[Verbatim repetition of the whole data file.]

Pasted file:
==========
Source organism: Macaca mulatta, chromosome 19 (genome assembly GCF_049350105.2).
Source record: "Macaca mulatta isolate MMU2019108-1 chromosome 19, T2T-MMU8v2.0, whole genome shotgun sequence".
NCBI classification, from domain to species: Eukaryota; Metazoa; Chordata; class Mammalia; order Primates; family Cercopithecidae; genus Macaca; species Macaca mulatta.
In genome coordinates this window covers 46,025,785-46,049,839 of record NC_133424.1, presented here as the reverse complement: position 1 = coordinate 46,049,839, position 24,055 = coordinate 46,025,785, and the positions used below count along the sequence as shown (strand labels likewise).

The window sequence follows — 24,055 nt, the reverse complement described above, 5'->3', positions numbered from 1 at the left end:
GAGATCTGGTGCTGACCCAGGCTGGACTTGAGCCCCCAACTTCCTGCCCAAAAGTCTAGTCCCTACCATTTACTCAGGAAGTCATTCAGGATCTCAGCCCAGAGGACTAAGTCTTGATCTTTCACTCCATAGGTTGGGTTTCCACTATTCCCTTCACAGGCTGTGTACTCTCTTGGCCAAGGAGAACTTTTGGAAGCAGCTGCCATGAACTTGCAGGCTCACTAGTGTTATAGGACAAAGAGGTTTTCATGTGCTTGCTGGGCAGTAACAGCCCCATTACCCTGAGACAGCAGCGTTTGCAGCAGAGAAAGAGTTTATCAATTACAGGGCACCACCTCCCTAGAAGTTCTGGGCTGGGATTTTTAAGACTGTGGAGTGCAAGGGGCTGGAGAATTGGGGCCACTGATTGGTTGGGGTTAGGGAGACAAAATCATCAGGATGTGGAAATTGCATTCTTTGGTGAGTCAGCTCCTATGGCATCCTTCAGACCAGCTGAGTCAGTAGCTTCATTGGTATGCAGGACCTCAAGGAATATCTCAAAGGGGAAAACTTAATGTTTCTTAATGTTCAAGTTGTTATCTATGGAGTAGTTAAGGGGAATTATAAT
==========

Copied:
Source organism: Macaca mulatta, chromosome 19 (genome assembly GCF_049350105.2).
Source record: "Macaca mulatta isolate MMU2019108-1 chromosome 19, T2T-MMU8v2.0, whole genome shotgun sequence".
NCBI classification, from domain to species: Eukaryota; Metazoa; Chordata; class Mammalia; order Primates; family Cercopithecidae; genus Macaca; species Macaca mulatta.
In genome coordinates this window covers 46,025,785-46,049,839 of record NC_133424.1, presented here as the reverse complement: position 1 = coordinate 46,049,839, position 24,055 = coordinate 46,025,785, and the positions used below count along the sequence as shown (strand labels likewise).

The window sequence follows — 24,055 nt, the reverse complement described above, 5'->3', positions numbered from 1 at the left end:
GAGATCTGGTGCTGACCCAGGCTGGACTTGAGCCCCCAACTTCCTGCCCAAAAGTCTAGTCCCTACCATTTACTCAGGAAGTCATTCAGGATCTCAGCCCAGAGGACTAAGTCTTGATCTTTCACTCCATAGGTTGGGTTTCCACTATTCCCTTCACAGGCTGTGTACTCTCTTGGCCAAGGAGAACTTTTGGAAGCAGCTGCCATGAACTTGCAGGCTCACTAGTGTTATAGGACAAAGAGGTTTTCATGTGCTTGCTGGGCAGTAACAGCCCCATTACCCTGAGACAGCAGCGTTTGCAGCAGAGAAAGAGTTTATCAATTACAGGGCACCACCTCCCTAGAAGTTCTGGGCTGGGATTTTTAAGACTGTGGAGTGCAAGGGGCTGGAGAATTGGGGCCACTGATTGGTTGGGGTTAGGGAGACAAAATCATCAGGATGTGGAAATTGCATTCTTTGGTGAGTCAGCTCCTATGGCATCCTTCAGACCAGCTGAGTCAGTAGCTTCATTGGTATGCAGGACCTCAAGGAATATCTCAAAGGGGAAAACTTAATGTTTCTTAATGTTCAAGTTGTTATCTATGGAGTAGTTAAGGGGAATTATAAT